Maryland High Court: (Usually) No Warrantless DNA Seizures from Arrestees

From today’s King v. State (Md. Ct. App. Apr. 24, 2012) (some paragraph breaks added):

We consider here facial and as-applied constitutional challenges to that portion of the Maryland DNA Collection Act (the “Act”) that purports to authorize State and local law enforcement authorities to collect DNA FN1 samples from individuals who are arrested for a crime of violence,FN2 an attempted crime of violence, a burglary, or an attempted burglary. Appellant, Alonzo Jay King Jr., was arrested in 2009 on first- and second-degree assault charges. Pursuant to § 2–504(3) of the Act, King’s DNA was collected, analyzed, and entered into Maryland’s DNA database. King was convicted ultimately on the second-degree assault charge but, pending his trial on that charge, his DNA profile generated a match to a DNA sample collected from a sexual assault forensic examination conducted on the victim of an unsolved 2003 rape. This “hit” provided the sole probable cause for a subsequent grand jury indictment of King for the rape. A later-obtained search warrant ordered collection from King of an additional reference DNA sample, which, after processing and analysis, matched also the DNA profile from the 2003 rape. King was convicted of first-degree rape and sentenced to life in prison.

Although previously we upheld the constitutionality of the Act, as applied to convicted felons, in State v. Raines, 383 Md. 19 (2004), the present case presents an extension of the statute, not present in Raines. Thus, we evaluate here rights given to, and withdrawn from, citizens who have been arrested, including the right to be free from unreasonable searches and seizures. Under the totality of the circumstances balancing test, see Knights v. United States, 534 U.S. 112 (2001), we conclude, on the facts of this case, that King, who was arrested, but not convicted, at the time of his first compelled DNA collection, generally has a sufficiently weighty and reasonable expectation of privacy against warrantless, suspicionless searches that is not outweighed by the State’s purported interest in assuring proper identification of him as to the crimes for which he was charged at the time.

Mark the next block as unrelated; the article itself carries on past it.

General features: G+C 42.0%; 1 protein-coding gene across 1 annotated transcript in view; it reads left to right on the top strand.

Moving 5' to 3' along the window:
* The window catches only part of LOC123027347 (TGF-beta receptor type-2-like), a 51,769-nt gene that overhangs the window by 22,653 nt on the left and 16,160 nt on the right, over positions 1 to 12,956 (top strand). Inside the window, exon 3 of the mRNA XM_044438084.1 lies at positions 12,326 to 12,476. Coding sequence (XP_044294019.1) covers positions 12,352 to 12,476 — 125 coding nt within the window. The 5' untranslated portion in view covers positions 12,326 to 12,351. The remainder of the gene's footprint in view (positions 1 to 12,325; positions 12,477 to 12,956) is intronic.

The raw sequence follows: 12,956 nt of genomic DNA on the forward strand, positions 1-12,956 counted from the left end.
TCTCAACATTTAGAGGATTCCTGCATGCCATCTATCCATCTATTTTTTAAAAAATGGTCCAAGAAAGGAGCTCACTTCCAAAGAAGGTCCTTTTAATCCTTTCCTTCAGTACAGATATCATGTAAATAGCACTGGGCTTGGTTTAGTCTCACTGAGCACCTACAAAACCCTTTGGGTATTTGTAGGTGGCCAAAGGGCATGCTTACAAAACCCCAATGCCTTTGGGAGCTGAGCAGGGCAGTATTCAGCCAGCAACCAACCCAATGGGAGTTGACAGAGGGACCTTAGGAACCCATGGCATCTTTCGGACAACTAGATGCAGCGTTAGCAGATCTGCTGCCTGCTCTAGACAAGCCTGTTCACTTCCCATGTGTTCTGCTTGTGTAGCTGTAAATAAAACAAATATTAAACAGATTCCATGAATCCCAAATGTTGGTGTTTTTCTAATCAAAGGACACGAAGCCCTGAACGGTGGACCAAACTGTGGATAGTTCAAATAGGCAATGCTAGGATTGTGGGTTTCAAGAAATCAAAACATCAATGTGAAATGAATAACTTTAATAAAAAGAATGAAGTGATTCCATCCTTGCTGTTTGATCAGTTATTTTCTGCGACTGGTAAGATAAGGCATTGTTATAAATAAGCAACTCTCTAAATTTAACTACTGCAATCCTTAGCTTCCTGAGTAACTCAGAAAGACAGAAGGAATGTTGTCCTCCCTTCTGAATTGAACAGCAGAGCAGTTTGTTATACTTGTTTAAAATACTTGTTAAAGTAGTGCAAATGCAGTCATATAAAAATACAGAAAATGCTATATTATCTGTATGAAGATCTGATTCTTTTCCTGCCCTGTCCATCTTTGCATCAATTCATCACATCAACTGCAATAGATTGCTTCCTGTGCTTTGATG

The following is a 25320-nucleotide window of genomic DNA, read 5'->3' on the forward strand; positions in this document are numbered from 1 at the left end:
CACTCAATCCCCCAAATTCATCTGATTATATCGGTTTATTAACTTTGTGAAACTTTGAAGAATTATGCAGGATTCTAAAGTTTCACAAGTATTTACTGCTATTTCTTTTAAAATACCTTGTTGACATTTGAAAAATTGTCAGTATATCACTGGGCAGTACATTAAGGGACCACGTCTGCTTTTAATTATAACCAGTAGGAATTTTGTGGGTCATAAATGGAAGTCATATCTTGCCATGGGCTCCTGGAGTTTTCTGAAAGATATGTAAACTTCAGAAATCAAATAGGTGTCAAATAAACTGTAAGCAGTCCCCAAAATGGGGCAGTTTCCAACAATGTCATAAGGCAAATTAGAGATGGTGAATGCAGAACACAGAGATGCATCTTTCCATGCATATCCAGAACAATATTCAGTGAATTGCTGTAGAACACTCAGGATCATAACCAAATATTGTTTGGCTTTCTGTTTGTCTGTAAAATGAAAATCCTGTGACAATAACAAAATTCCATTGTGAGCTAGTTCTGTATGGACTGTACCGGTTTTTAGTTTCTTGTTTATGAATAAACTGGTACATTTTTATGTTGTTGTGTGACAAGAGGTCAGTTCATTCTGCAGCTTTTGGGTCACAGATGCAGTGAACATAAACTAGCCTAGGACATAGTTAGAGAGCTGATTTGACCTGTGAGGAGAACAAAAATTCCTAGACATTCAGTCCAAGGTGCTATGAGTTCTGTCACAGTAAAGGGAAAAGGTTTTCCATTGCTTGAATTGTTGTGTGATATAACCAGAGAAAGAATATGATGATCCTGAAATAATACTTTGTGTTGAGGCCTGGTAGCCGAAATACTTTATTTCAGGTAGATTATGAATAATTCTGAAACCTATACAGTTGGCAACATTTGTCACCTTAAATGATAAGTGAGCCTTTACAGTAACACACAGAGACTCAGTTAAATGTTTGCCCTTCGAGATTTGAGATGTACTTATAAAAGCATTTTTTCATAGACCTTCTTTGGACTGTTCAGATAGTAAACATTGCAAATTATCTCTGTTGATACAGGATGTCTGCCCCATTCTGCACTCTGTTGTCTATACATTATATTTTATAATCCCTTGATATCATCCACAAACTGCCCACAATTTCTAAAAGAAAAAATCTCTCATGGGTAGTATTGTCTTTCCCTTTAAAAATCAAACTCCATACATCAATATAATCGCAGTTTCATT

The State (through local law enforcement), prior to obtaining a DNA sample from King following his arrest on the assault charges, identified King accurately and confidently through photographs and fingerprints. It had no legitimate need for a DNA sample in order to be confident who it arrested or to convict him on the first-or second-degree assault charges. Therefore, there was no probable cause or individualized suspicion supporting obtention of the DNA sample collection for those charges.

We conclude that the portions of the DNA Act authorizing collection of a DNA sample from a mere arrestee is unconstitutional as applied to King. Although we have some trepidation as to the facial constitutionality of the DNA Act, as to arrestees generally, we cannot exclude the possibility that there may be, in some circumstances, a need for the State to obtain a DNA sample to identify an arrestee accurately.